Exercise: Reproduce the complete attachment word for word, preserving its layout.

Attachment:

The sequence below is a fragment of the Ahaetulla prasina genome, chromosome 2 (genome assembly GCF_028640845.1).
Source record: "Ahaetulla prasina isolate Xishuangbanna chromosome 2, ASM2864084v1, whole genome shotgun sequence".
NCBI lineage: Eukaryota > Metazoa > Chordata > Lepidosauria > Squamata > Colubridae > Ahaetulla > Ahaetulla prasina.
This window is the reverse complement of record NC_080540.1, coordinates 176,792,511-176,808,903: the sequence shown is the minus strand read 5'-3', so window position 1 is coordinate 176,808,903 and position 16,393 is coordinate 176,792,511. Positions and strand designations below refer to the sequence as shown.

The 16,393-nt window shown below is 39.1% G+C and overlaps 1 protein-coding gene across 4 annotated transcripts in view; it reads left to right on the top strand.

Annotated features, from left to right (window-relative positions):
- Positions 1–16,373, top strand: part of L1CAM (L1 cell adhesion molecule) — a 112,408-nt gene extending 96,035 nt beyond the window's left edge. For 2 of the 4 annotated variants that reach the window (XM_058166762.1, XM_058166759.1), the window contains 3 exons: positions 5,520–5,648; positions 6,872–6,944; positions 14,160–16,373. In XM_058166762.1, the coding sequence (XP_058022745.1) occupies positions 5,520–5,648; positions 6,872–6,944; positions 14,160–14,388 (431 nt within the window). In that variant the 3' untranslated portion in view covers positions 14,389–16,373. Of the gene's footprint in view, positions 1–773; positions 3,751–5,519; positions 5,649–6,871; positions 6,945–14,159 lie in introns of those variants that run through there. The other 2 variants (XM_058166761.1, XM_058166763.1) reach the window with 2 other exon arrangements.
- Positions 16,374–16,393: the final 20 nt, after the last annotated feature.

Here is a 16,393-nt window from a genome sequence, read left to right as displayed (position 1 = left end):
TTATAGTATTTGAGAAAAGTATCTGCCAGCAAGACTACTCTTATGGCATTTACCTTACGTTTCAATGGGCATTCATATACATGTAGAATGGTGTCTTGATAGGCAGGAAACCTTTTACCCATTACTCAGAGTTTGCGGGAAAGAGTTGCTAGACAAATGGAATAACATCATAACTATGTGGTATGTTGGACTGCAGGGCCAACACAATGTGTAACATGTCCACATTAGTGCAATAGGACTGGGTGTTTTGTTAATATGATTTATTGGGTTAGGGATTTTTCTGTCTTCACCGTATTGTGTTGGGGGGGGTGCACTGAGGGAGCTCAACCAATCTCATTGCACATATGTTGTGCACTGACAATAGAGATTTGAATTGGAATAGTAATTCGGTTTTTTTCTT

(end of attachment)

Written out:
The sequence below is a fragment of the Ahaetulla prasina genome, chromosome 2 (genome assembly GCF_028640845.1).
Source record: "Ahaetulla prasina isolate Xishuangbanna chromosome 2, ASM2864084v1, whole genome shotgun sequence".
NCBI lineage: Eukaryota > Metazoa > Chordata > Lepidosauria > Squamata > Colubridae > Ahaetulla > Ahaetulla prasina.
This window is the reverse complement of record NC_080540.1, coordinates 176,792,511-176,808,903: the sequence shown is the minus strand read 5'-3', so window position 1 is coordinate 176,808,903 and position 16,393 is coordinate 176,792,511. Positions and strand designations below refer to the sequence as shown.

The 16,393-nt window shown below is 39.1% G+C and overlaps 1 protein-coding gene across 4 annotated transcripts in view; it reads left to right on the top strand.

Annotated features, from left to right (window-relative positions):
- Positions 1–16,373, top strand: part of L1CAM (L1 cell adhesion molecule) — a 112,408-nt gene extending 96,035 nt beyond the window's left edge. For 2 of the 4 annotated variants that reach the window (XM_058166762.1, XM_058166759.1), the window contains 3 exons: positions 5,520–5,648; positions 6,872–6,944; positions 14,160–16,373. In XM_058166762.1, the coding sequence (XP_058022745.1) occupies positions 5,520–5,648; positions 6,872–6,944; positions 14,160–14,388 (431 nt within the window). In that variant the 3' untranslated portion in view covers positions 14,389–16,373. Of the gene's footprint in view, positions 1–773; positions 3,751–5,519; positions 5,649–6,871; positions 6,945–14,159 lie in introns of those variants that run through there. The other 2 variants (XM_058166761.1, XM_058166763.1) reach the window with 2 other exon arrangements.
- Positions 16,374–16,393: the final 20 nt, after the last annotated feature.

Here is a 16,393-nt window from a genome sequence, read left to right as displayed (position 1 = left end):
TTATAGTATTTGAGAAAAGTATCTGCCAGCAAGACTACTCTTATGGCATTTACCTTACGTTTCAATGGGCATTCATATACATGTAGAATGGTGTCTTGATAGGCAGGAAACCTTTTACCCATTACTCAGAGTTTGCGGGAAAGAGTTGCTAGACAAATGGAATAACATCATAACTATGTGGTATGTTGGACTGCAGGGCCAACACAATGTGTAACATGTCCACATTAGTGCAATAGGACTGGGTGTTTTGTTAATATGATTTATTGGGTTAGGGATTTTTCTGTCTTCACCGTATTGTGTTGGGGGGGGTGCACTGAGGGAGCTCAACCAATCTCATTGCACATATGTTGTGCACTGACAATAGAGATTTGAATTGGAATAGTAATTCGGTTTTTTTCTT